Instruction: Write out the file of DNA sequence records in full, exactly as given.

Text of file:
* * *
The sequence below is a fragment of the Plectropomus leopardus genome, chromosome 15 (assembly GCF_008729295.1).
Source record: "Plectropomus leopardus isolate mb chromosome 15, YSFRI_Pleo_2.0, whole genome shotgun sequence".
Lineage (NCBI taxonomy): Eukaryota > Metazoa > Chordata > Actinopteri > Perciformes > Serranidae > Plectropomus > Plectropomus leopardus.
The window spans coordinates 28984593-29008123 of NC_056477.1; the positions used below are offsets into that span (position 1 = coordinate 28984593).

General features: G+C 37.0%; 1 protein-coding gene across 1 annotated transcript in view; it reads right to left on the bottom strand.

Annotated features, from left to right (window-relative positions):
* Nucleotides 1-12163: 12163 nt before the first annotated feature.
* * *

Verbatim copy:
The sequence below is a fragment of the Plectropomus leopardus genome, chromosome 15 (assembly GCF_008729295.1).
Source record: "Plectropomus leopardus isolate mb chromosome 15, YSFRI_Pleo_2.0, whole genome shotgun sequence".
Lineage (NCBI taxonomy): Eukaryota > Metazoa > Chordata > Actinopteri > Perciformes > Serranidae > Plectropomus > Plectropomus leopardus.
The window spans coordinates 28984593-29008123 of NC_056477.1; the positions used below are offsets into that span (position 1 = coordinate 28984593).

General features: G+C 37.0%; 1 protein-coding gene across 1 annotated transcript in view; it reads right to left on the bottom strand.

Annotated features, from left to right (window-relative positions):
* Nucleotides 1-12163: 12163 nt before the first annotated feature.